Quiché Rebelde examines what happened when Acción Católica came into the Guatemalan municipio of San Antonio Ilotenango, Quiché, to convert its inhabitants.
Since the arrival of the Spanish in the sixteenth century, the Maya population of Guatemala has been forced to adapt to extraordinary challenges. Under colonial rule, the Indians had to adapt enough to satisfy the Spanish while resisting those changes not necessary for survival, applying their understanding of the world to the realities they confronted daily. Despite the major changes wrought in their way of life by centuries of submission, the Maya have managed to regenerate, and thus maintain, their self-identity.
Among the major challenges they have faced has been the imposition of outside religions. Quiché Rebelde examines what happened when Acción Católica came into the Guatemalan municipio of San Antonio Ilotenango, Quiché, to convert its inhabitants.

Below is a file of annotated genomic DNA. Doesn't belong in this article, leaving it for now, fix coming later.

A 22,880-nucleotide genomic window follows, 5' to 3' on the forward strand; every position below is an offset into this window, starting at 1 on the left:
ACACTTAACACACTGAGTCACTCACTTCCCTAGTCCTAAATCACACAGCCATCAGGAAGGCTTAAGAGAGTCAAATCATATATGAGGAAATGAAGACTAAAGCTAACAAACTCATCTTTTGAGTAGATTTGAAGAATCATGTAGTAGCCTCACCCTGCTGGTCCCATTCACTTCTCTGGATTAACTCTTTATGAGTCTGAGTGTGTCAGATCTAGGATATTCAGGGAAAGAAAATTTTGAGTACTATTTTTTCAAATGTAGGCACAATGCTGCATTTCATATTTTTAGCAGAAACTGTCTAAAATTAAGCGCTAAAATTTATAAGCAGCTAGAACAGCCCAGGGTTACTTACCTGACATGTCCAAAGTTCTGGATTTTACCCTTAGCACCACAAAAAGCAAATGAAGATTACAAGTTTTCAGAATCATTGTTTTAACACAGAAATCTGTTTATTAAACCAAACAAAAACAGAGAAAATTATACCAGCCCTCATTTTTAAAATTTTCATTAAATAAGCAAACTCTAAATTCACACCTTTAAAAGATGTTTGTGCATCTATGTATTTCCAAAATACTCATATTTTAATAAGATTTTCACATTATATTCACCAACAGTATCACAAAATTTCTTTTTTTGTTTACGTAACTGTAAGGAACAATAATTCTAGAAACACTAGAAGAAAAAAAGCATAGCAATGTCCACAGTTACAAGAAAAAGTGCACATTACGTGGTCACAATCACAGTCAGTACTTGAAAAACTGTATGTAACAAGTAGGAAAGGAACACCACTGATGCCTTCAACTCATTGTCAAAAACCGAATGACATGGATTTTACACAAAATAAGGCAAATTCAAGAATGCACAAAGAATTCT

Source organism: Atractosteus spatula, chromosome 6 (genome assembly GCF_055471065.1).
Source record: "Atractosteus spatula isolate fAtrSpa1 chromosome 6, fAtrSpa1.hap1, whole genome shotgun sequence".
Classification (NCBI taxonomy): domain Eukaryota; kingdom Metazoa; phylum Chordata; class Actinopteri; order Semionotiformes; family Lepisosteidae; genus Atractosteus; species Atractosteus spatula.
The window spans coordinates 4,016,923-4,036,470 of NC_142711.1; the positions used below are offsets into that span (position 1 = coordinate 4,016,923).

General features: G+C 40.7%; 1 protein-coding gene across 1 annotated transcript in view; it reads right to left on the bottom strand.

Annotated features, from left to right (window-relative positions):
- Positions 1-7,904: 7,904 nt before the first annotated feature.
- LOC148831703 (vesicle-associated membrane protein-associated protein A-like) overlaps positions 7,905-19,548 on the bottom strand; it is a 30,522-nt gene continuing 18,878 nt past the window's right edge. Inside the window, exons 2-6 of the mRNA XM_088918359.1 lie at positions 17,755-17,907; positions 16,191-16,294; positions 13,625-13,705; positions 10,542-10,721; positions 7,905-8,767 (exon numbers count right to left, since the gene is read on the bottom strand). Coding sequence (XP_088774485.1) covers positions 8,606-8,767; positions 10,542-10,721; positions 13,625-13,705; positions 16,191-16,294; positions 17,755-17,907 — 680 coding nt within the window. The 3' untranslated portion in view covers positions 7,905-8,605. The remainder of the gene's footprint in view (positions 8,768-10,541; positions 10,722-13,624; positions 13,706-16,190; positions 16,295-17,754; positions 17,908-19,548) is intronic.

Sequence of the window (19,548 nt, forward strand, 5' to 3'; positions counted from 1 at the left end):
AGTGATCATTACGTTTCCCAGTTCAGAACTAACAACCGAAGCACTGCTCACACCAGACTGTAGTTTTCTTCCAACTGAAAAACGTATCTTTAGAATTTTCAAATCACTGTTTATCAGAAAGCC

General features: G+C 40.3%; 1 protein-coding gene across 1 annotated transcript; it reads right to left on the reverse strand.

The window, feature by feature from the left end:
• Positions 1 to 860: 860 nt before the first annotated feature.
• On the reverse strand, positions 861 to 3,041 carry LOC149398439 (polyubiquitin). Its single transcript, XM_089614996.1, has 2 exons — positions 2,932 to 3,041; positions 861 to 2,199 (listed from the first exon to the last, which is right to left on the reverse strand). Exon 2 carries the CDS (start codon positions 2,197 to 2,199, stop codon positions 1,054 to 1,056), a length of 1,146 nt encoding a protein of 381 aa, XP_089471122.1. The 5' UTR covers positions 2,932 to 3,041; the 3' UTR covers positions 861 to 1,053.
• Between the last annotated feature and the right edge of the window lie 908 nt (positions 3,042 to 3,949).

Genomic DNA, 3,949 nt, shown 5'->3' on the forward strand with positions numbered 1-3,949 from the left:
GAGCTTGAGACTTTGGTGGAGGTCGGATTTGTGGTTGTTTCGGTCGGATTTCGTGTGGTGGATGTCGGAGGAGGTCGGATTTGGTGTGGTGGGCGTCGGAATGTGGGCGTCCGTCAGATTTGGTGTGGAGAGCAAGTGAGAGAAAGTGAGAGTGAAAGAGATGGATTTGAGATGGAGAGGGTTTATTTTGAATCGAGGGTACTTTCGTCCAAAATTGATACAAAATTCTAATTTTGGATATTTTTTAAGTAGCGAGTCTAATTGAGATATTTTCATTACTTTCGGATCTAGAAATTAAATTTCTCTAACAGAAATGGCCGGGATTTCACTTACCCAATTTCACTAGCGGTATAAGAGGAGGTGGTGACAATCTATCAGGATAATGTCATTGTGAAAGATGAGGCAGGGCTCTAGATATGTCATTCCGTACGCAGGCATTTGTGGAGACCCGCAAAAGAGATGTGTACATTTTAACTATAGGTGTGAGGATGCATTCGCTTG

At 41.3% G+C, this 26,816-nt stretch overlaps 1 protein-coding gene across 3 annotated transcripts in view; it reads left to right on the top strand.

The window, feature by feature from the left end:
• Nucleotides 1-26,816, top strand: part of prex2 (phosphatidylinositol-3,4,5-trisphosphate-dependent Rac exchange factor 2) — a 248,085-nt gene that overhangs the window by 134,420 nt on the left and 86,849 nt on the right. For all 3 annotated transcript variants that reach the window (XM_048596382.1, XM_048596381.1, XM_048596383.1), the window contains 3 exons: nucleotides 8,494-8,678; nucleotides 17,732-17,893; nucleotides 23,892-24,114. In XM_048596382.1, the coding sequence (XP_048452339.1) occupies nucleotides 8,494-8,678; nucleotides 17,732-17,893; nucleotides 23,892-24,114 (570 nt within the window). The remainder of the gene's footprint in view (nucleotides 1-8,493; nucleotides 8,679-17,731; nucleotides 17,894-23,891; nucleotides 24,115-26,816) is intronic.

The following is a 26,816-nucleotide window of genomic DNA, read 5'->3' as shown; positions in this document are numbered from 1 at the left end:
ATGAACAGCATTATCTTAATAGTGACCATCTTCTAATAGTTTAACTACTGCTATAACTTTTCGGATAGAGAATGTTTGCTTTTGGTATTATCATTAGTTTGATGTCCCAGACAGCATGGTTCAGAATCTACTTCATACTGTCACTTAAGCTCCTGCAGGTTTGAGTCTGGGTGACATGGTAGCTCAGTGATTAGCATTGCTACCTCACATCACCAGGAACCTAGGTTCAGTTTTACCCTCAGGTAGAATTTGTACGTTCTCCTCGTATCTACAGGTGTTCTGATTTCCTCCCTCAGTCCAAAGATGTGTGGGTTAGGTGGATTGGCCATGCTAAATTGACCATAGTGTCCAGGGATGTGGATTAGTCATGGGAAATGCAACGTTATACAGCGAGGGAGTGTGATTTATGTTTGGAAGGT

Ricardo Falla, a Guatemalan Jesuit priest and anthropologist, analyzes the movement's origins and why some people became part of it while others resisted. He shows how religion was used as another tool to readapt to the changing environment—natural, economic, political, and social. His work is the first major empirical study of how change occurred in a Maya community with no serious loss of Maya identity—and how the process of conversion is related to more general processes of cultural change that actually strengthen ethnic identity.
ForewordAcknowledgmentsNote to ReaderList of Abbreviations1.The Study2.San Antonio Ilotenango3.Trade as a New Source of Social Power4.Social Reorganization5.Conversion6.Power Derived from Outside the Community7.ConclusionsEpilogueAppendix: Theoretical FrameworkNotesBibliography